Figure 4). Although the extraction ratio of hemodialysis for lithium is high, lithium does have a moderate Vd (0.7 to 0.9 L/kg), is predominantly intracellular, and diffuses slowly across cell membranes limiting the total amount of lithium cleared in a dialysis session. Clearance constants for lithium during hemodialysis with high-flux membranes have been shown to be 150 – 200 cc/min which corresponds to a half-life ≈ 3.5 – 5 hours. A patient with a lithium level of 4 mEq/L would therefore require 2 half-lives or 7 hours of dialysis to bring the level to 1 mEq/L.
There continues to be some controversy regarding an endpoint for dialysis in lithium intoxication. The decision to perform hemodialysis should be made within the first 6 to 12 hours of admission using the degree of toxicity and projection of lithium levels over time as determinants.
There are little data to support it, but many authors argue that patients should undergo dialysis until the serum level is < 1 mEq/L. Patients will therefore require 6 to 8 hours of hemodialysis (depending on the initial level) to bring the final concentration to < 1 mEq/L. Serum levels should be checked at completion of dialysis to confirm adequate removal and then again at 3 – 4 hours after stopping dialysis to check for rebound. Dialysis should be repeated if the level is once again > 1 mEq/L.
Alternatively, continuous renal replacement therapy (CRRT) may be used as adjuvant therapy to follow initial hemodialysis in the case of significant rebound. Since CRRT has significantly slower lithium clearances than hemodialysis, it should not be used as initial therapy unless the patient will not be able to tolerate conventional hemodialysis or high volume CRRT is used. Neurologic improvement may lag behind improvement in serum lithium levels, cardiac toxicity, or gastrointestinal symptoms because of the slow equilibration of lithium from brain to blood.
Supportive care for lithium intoxication includes prevention of further absorption and methods to increase enteric and renal excretion. Activated charcoal is not effective in lithium intoxication. Whole bowel irrigation with polyethylene glycol is the method of choice to remove unabsorbed pills and is likely to be most effective in patients that present within 1 hour of ingestion or after taking a large amount of sustained-release lithium. It should also be considered in patients who have a rising serum level suggesting continued gastric absorption. Sodium polystyrene sulfonate (Kayexalate) administration has been shown to bind lithium and decrease absorption in both healthy volunteers and in toxic ingestions.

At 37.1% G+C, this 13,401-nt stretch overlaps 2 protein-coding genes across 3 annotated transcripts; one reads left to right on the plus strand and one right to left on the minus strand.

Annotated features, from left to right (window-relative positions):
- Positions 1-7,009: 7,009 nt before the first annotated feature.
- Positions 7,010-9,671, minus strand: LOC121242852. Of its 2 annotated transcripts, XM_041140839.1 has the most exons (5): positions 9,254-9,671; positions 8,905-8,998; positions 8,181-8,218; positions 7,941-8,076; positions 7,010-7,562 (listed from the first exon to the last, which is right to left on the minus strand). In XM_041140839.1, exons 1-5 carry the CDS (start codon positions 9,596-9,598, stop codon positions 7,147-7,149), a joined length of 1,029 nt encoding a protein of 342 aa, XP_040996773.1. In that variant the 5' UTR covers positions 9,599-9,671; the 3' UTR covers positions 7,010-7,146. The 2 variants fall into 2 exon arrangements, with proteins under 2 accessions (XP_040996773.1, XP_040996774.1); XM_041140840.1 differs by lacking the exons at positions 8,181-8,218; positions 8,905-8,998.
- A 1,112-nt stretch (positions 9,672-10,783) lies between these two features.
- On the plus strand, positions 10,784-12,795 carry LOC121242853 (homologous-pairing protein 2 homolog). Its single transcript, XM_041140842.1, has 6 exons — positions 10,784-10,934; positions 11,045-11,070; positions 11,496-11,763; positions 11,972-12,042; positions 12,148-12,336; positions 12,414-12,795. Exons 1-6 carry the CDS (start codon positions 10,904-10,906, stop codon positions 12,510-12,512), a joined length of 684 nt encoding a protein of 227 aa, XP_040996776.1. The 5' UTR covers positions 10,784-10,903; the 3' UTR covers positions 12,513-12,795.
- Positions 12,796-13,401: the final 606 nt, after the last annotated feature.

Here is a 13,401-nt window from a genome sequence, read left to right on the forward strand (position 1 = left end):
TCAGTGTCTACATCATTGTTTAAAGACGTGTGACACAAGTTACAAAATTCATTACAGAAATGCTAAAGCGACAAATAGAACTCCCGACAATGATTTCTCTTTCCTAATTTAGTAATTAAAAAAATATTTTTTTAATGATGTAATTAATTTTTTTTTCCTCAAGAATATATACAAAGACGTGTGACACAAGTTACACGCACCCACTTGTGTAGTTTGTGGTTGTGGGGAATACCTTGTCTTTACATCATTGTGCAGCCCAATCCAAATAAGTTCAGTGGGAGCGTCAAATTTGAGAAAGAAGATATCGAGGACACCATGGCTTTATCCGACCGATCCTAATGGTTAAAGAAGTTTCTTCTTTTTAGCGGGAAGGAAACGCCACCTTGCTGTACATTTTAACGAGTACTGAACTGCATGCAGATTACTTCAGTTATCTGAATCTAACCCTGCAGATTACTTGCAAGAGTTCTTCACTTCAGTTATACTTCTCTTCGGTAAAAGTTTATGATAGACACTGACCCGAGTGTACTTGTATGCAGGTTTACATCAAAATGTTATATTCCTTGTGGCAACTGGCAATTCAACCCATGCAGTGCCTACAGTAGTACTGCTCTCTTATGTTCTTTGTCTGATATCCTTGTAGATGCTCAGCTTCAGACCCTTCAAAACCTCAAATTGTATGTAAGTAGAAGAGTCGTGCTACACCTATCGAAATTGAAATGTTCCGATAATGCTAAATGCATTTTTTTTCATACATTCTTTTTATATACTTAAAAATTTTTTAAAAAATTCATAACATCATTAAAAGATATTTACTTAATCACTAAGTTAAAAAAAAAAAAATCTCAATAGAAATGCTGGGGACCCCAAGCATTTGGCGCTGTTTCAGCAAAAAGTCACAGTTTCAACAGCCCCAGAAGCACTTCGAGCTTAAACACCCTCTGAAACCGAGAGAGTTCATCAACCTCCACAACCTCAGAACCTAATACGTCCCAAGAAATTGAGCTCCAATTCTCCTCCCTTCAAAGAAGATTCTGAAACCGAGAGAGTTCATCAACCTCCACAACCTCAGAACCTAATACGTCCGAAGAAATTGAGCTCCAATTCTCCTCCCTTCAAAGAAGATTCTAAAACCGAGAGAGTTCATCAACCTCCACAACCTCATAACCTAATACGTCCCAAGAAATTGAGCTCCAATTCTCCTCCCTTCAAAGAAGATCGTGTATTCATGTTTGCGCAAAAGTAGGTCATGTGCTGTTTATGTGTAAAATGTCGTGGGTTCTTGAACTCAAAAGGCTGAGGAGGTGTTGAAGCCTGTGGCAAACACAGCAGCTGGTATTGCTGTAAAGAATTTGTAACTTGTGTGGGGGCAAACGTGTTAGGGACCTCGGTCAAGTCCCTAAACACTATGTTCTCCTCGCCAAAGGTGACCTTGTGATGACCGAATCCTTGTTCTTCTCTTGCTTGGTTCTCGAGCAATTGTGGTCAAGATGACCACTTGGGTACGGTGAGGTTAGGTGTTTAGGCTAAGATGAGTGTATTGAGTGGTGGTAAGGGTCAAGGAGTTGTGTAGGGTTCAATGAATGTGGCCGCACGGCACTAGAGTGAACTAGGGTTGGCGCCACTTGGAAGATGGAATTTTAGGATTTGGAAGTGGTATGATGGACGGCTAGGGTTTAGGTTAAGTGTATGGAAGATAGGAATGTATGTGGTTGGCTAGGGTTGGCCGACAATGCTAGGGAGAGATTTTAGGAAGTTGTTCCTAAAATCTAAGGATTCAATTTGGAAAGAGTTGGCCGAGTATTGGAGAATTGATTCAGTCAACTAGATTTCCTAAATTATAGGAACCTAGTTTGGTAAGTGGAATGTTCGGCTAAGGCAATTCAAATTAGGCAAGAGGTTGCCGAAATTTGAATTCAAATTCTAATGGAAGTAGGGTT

The dehydrated patient should be given crystalloid resuscitation but there is no data to support the use of forced diuresis or large volume saline infusion to increase elimination when the patient in not volume depleted.
Both techniques run the risk of causing volume overload and electrolyte disturbances. Amiloride to block distal reabsorption has not been shown to be effective in acute intoxication.
What happens to patients with lithium intoxication?
Lithium toxicity can be manifest in many organ systems including CNS, GI, renal, cardiovascular, endocrine, dermatologic and ocular but the hallmark of lithium toxicity is the impact on the CNS. Neurologic symptoms can range from fatigue and fine tremor to spasticity, seizures and coma. These symptoms can be seen even with therapeutic levels in chronic ingestions and can persist long after serum levels are negligible.
Its distribution into and out of tissues is variable and dependant on tissue type, patient age and chronicity of exposure. For example, the distribution of lithium into and out of the CNS may take days, which could explain the increased toxicity with chronic exposure and the delay in neurologic recovery even with low serum lithium levels. This slow distribution can result in a substantial rebound following extracorporeal therapy and leads to the recommendation to follow serum levels after therapy. Sixty percent of reabsorption occurs at the proximal tubule in the same process as proximal sodium reabsorption.
Factors that increase proximal sodium reabsorption such as volume depletion, cirrhosis, congestive heat failure (CHF) and thiazide diuretics will also increase lithium reabsorption. Lithium also has some reabsorption at the loop of Henle and distal tubule. Loop diuretics and amiloride can decrease the more distal reabsorption of lithium. Given its narrow therapeutic index and the number of drugs(e.g., ACE, ARB, NSAIDs, thiazides) and conditions (e.g., volume depletion, cardiac failure, liver failure, sepsis) that influence its excretion, it is not surprising that inadvertent lithium intoxication is fairly common.
What is the evidence?
Freeman, MP, Freeman, SA. “Lithium: clinical considerations in internal medicine”. American Journal of Medicine. vol. 119. 2006. pp. 478-481.
Grandjean, EM, Aubry, J-M. “Lithium: updated human knowledge using an evidence-based approach: part III: clinical safety”. CNS Drugs. vol. 23. 2009. pp. 397-418.
Waring, WS. “Management of lithium toxicity”. Toxicological Reviews. vol. 25. 2006. pp. 221-230.
Ghannoum, M, Lavergne, V, Yue, CS, Ayoub, P, Perreault, MM, Roy, L. “Successful treatment of lithium toxicity with sodium polystyrene sulfonate: a retrospective cohort study”. Clinical Toxicology: The Official Journal of the American Academy of Clinical Toxicology & European Association of Poisons Centres & Clinical Toxicologists. vol. 48. 2010. pp. 34-41.
Bailey, AR, Sathianathan, VJ, Chiew, AL, Paterson, AD, Chan, BSH, Arora, S. “Comparison of intermittent haemodialysis, prolonged intermittent renal replacement therapy and continuous renal replacement haemofiltration for lithium toxicity: a case report”. Critical Care & Resuscitation. vol. 13. 2011. pp. 120-122.
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- Does this patient have lithium intoxication?
- What tests to perform?
- How should patients with lithium intoxication be managed?
- What happens to patients with lithium intoxication?
- What is the evidence?